Student Researches What It Means to Be A Good Catholic


Rachel Nolan presented her research about being a good catholic at the Research Symposium. (Courtesy of Rachel Nolan)

By Sarah Huffman

Rachel Nolan, FCRH ’20, presented her research pertaining to the question of what it means to be a “good Catholic” at the Research Symposium this semester.

Nolan said last semester in one of her classes, she read an article about a man who called himself a bad Catholic because he struggled to balance his political and religious views. The article said there are many historical figures who would be coined as “bad Catholics.”

“This got me thinking about what it means to be a good Catholic. Is there a single definition of the term? Is it limited to people who go to church every Sunday? What does that mean?” she asked.

Nolan said she is a theology major and has a Catholic background, growing up in the Church and attending Catholic school. She said she approached a past professor, Sarit Kattan Gribetz, asking what to do with her major and Gribetz suggested research. Nolan said Gribetz became her research mentor and was very helpful with the process.

There are two parts to Nolan’s research: historical analysis of the term and interviews with different people within the Fordham community.

In regards to the first part, she said she wanted to explore when the two words “good” and “Catholic” fused together and took on a whole new meaning. She said she used Google Ngram Viewer, which is a program that detects the frequency of a word and how often it has been used since the 1500s. She said she used it to find the first instance of ‘good Catholic’ as a term.

For personal interviews, she reached out to a variety of people with different religious backgrounds including theologian Elizabeth Johnson, a student, Thomas Schirgi S.J., and Professor Mark Chatman. She said she compiled a list of 10 questions to ask them and tried hard to narrow them down to concise questions that really got to the heart of the matter.

Some of the questions she asked included: What does it mean in your opinion to be a good Catholic, Why do you define it the way that you do, and are there any texts that influence your opinion?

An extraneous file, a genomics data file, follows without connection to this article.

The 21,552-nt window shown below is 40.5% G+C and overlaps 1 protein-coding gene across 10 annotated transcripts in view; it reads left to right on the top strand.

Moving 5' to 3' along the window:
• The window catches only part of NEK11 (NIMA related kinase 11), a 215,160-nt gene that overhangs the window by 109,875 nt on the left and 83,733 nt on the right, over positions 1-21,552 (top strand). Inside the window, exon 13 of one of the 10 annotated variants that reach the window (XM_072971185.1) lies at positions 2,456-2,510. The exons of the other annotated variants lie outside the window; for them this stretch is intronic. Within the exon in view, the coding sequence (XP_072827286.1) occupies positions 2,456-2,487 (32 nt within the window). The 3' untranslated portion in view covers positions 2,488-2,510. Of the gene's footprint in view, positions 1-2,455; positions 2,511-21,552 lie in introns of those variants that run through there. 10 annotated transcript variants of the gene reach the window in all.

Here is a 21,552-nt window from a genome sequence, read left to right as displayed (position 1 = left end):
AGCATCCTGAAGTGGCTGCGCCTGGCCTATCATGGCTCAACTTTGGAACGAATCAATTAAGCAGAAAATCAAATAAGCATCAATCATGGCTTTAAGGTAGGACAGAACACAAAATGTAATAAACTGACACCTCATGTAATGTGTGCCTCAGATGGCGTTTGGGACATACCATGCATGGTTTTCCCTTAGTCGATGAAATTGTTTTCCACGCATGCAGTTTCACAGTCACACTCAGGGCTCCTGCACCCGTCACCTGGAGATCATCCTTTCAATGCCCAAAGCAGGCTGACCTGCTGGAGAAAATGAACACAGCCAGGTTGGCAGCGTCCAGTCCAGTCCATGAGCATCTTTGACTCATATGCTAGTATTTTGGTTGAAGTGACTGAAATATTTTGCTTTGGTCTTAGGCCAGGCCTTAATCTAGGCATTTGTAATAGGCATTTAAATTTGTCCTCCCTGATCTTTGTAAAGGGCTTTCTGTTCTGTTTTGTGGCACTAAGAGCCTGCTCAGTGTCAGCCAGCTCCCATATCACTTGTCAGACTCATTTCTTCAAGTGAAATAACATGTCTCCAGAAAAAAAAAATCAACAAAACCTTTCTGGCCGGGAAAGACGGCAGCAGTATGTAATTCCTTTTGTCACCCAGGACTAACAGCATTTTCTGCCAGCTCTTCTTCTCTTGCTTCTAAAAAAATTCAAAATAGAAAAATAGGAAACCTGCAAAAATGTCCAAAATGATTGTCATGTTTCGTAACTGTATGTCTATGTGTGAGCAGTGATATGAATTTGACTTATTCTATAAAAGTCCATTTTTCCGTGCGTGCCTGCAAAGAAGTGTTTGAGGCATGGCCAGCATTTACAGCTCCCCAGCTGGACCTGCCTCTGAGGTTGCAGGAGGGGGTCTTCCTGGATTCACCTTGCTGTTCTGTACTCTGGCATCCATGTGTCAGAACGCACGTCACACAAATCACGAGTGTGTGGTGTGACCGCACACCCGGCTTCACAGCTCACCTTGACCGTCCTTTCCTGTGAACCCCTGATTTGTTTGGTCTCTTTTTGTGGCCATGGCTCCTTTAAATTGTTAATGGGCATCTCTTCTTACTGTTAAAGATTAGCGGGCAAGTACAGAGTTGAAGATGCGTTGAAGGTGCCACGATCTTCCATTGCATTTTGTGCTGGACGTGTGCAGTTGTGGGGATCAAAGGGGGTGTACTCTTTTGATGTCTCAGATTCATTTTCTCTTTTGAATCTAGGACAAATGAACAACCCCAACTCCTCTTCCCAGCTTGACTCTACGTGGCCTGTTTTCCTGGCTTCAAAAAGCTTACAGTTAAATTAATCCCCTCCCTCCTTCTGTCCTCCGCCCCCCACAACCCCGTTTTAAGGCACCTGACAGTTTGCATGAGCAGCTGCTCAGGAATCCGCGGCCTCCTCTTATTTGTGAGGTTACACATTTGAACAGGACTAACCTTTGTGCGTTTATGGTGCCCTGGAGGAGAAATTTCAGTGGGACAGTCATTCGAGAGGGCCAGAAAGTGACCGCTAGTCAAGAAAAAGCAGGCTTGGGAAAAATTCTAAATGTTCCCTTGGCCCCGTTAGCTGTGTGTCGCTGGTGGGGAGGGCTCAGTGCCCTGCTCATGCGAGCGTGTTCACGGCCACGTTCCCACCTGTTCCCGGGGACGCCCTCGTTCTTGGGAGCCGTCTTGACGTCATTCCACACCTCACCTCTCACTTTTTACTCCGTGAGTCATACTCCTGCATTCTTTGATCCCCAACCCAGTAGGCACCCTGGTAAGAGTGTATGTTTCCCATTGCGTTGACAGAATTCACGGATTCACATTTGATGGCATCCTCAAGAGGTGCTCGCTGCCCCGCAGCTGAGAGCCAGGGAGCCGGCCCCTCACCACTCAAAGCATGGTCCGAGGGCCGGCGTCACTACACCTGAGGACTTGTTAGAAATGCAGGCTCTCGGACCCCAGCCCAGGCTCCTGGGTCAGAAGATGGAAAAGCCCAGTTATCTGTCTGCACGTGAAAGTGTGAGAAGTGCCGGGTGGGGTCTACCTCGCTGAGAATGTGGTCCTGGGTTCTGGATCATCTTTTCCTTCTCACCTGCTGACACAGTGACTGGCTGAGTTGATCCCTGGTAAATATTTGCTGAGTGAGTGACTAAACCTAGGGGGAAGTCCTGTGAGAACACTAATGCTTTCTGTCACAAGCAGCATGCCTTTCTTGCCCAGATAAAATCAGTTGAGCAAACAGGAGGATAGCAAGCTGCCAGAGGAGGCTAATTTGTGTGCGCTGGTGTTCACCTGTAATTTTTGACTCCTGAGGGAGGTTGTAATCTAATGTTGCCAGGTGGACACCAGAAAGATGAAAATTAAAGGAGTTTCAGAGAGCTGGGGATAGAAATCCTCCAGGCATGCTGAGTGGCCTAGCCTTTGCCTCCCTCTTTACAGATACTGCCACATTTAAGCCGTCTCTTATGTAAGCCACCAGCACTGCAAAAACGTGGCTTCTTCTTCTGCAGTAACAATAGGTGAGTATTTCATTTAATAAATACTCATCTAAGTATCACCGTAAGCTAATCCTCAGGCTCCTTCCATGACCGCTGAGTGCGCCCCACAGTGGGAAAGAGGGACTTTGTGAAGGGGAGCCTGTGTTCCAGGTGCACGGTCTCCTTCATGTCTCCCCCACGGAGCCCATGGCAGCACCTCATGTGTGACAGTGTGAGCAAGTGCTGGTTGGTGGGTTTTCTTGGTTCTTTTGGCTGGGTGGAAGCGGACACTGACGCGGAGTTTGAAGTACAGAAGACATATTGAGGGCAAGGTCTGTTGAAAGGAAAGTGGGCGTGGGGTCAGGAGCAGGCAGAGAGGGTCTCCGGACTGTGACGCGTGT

Nolan said she found three main takeaways. The first was that the term is dynamic and does not have one set definition. She said the first usage in 1825 shows that because it was used in an Irish story called “The Good Catholic or The Honest Farmer,” about two men who argue what a good Catholic means.

According to Nolan, this proves the controversy and debate is as old as the term itself.

“The second takeaway was that a good Catholic can and sometimes should dissent from the institutional church in order to create and maintain a vibrant tradition of a community of faith,” she said.

Nolan said this was important to her because she has struggled with balancing her personal beliefs and remaining in the church.

The third was that the term good Catholic wields a lot of power, which was a consensus among everyone she interviewed.

“It can be helpful because it encourages self-reflection and betterment of one’s own faith but it can be harmful and a dangerous term when its brandished as a weapon to judge or exclude others from the church,” she said.

“I think it’s important that we’re engaging in topics like this. It’s important not just for Catholics because evaluating labels and categories, especially as they pertain to people within the religious sphere, can be very polarizing and can be very ostracizing,” she said.

According to Nolan everyone has this idea of a good Catholic who goes to church every Sunday, but everyone she talked to said a person should define what being a good Catholic means for themselves. She said debunking that and understanding that not everyone endorses this idea is important for college and Fordham students.

She said it encourages people to think critically, challenge the church and still be considered good.

She said doing the research helped her become better at looking at and choosing articles.

“Discerning what is important to your research and deciding what is simply not was a hard process,” she said. “I would spend three hours doing research and then find that it gave me nothing. I would go down the rabbit hole.”

This was Nolan’s first time presenting her own research. She thought it was very different because the stakes are higher when saying “this is what I believe.”

Nolan said the process for the research symposium was a little unclear, especially because it was her first research project and her mentor’s first time advising. She said without a great mentor, she would have been lost.

Nolan suggested that there should be different standards for STEM research and humanities research because they are of such different natures.

“Presenting at the symposium itself was awesome. Hearing other people’s research was really interesting. It was very validating and gratifying,” she said. “My panel was all female and they all had something to do with religion and theology, so witnessing and being a part of that was really awesome.”